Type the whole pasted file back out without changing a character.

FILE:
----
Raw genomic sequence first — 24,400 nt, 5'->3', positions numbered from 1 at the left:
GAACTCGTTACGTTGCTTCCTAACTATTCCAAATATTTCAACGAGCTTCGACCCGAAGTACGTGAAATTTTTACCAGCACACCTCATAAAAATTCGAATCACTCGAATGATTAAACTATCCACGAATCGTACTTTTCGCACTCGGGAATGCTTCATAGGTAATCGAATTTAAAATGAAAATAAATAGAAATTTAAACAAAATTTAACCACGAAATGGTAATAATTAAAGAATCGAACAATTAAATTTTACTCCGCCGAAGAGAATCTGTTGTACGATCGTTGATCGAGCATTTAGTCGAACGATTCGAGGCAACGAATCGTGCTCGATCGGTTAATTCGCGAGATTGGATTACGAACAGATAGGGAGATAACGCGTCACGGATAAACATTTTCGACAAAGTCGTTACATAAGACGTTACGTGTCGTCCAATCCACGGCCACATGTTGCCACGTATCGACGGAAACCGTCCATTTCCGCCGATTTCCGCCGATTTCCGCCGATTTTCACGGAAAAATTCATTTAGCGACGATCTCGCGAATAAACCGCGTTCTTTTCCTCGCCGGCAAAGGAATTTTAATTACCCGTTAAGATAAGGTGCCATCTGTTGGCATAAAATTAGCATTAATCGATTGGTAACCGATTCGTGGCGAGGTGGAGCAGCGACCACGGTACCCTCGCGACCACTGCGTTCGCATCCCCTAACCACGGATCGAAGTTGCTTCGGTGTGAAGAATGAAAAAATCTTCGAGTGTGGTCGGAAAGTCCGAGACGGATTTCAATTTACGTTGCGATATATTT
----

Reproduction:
Raw genomic sequence first — 24,400 nt, 5'->3', positions numbered from 1 at the left:
GAACTCGTTACGTTGCTTCCTAACTATTCCAAATATTTCAACGAGCTTCGACCCGAAGTACGTGAAATTTTTACCAGCACACCTCATAAAAATTCGAATCACTCGAATGATTAAACTATCCACGAATCGTACTTTTCGCACTCGGGAATGCTTCATAGGTAATCGAATTTAAAATGAAAATAAATAGAAATTTAAACAAAATTTAACCACGAAATGGTAATAATTAAAGAATCGAACAATTAAATTTTACTCCGCCGAAGAGAATCTGTTGTACGATCGTTGATCGAGCATTTAGTCGAACGATTCGAGGCAACGAATCGTGCTCGATCGGTTAATTCGCGAGATTGGATTACGAACAGATAGGGAGATAACGCGTCACGGATAAACATTTTCGACAAAGTCGTTACATAAGACGTTACGTGTCGTCCAATCCACGGCCACATGTTGCCACGTATCGACGGAAACCGTCCATTTCCGCCGATTTCCGCCGATTTCCGCCGATTTTCACGGAAAAATTCATTTAGCGACGATCTCGCGAATAAACCGCGTTCTTTTCCTCGCCGGCAAAGGAATTTTAATTACCCGTTAAGATAAGGTGCCATCTGTTGGCATAAAATTAGCATTAATCGATTGGTAACCGATTCGTGGCGAGGTGGAGCAGCGACCACGGTACCCTCGCGACCACTGCGTTCGCATCCCCTAACCACGGATCGAAGTTGCTTCGGTGTGAAGAATGAAAAAATCTTCGAGTGTGGTCGGAAAGTCCGAGACGGATTTCAATTTACGTTGCGATATATTT